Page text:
Banning guns.

Some short thoughts from me that I’ve been toying with since Friday now, and still can’t quite work out where to take them. Comments would be much appreciated.

I was struck by Martha Nussbaum’s recent comments on France’s ban on the burqa. One of the arguments given by proponents of the ban is that wearing the burqa tends to be associated with violence towards women. But, as Nussbaum notes, the same applies to men drinking alcohol. Are we rushing to bring back the era of Prohibition? Obviously not.

Which suggests to me a broader point: we don’t, it seems to me, wish to ban alcohol despite it often causing violence precisely because it doesn’t necessarily cause illegal, bad acts. It is perfectly possible to sip beer without such consequences unfolding. Hence, we do not forbid its use. We just punish the bad acts that follow from it when they follow from it. We don’t prosecute ownership of the baseball bat until it’s used to bash someone’s brains in, and we certainly would never ban ownership of the bat on the grounds that it is occasionally abused. The law should surely step in only once the abuse transpires.

This can explain a whole array of intuitions we have about stuff that evidently should not be either banned or even regulated. I wholeheartedly believe that even if it was proven that a film like Fight Club ensured that the odd person attempted to begin their own Project Mayhem (as indeed happened), and even if Taxi Driver inspired a man to attempt an assassination – that is absolutely no reason to not show those films. For similar reasons, the suggestion that the Batman franchise is somehow to blame, and that Joker masks should be banned in cinemas, repulses me.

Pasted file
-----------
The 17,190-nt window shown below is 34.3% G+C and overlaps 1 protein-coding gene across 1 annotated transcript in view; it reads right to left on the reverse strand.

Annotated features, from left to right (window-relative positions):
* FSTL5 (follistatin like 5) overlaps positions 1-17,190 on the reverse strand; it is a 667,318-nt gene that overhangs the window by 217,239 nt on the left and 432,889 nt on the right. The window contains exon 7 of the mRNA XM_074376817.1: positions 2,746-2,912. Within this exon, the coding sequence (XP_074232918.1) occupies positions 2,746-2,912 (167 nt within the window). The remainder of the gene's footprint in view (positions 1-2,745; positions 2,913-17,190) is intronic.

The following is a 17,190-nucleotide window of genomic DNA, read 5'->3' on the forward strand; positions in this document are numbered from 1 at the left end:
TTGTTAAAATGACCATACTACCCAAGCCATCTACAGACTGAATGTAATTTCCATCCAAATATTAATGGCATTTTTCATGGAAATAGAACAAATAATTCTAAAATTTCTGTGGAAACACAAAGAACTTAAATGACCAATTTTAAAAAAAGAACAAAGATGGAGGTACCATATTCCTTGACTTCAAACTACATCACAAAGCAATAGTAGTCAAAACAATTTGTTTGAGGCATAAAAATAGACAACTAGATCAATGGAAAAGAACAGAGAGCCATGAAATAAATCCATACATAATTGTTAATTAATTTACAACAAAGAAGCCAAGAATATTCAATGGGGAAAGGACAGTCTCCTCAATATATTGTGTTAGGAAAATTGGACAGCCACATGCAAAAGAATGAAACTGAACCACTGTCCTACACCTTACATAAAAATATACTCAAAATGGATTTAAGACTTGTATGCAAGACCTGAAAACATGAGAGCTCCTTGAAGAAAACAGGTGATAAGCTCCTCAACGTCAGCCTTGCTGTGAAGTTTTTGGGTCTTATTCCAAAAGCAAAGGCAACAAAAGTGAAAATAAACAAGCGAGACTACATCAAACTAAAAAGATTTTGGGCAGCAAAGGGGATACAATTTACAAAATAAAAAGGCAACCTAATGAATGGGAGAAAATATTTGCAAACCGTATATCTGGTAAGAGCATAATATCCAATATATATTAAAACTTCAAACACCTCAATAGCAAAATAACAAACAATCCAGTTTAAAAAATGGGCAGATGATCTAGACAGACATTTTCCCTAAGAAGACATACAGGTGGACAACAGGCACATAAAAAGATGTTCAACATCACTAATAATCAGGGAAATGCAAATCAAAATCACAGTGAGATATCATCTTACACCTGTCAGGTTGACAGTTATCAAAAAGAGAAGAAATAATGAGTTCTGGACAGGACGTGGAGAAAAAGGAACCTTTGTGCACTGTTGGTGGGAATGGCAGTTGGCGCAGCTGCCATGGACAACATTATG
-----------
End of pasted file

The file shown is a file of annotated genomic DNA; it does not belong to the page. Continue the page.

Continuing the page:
But this seems to lead to an awkward implication. If, as is clearly the case, guns in themselves do not kill people, and can easily be used for leisure purposes or as a deterrent in self-defence; if it takes a person to do something bad with them before they become destructive, how are they different from burqas, booze and Batman? If we’re to find a reason for regulating or banning guns, the mere fact they can be employed towards violent ends doesn’t seem to be the right reason we need.

One thought on “Banning guns.

  1. Interesting! Some thoughts;

    You say it’s obvious that we don’t seek prohibition on the basis that alcohol causes social harms. Agreed, but what’s not obvious is why this is. I don’t think it’s because we have some immediate objection to the idea itself of combating harms by banning something which causes them simply because it’s not the most direct cause.

    I think it’s because banning alcohol would have other, disconnected, consequences which we think are unfair – people who aren’t abusive post-alcohol would face social and recreational restrictions. Banning burqas would restrict the ability of women to express themselves both aesthetically and religiously. Banning films would have all kinds of cultural consequences.

    I’m not sure this is the same for banning guns. I don’t see what value is created by ordinary people on the street being able to walk around armed to kill that would be lost after a ban. Arms owners may dispute this, but I’d be willing to take them up on it, especially if you allow for the possibility of having a system like the UK’s where the only people who would actually be negatively affected by a blanket firearm ban can still get hold of them.

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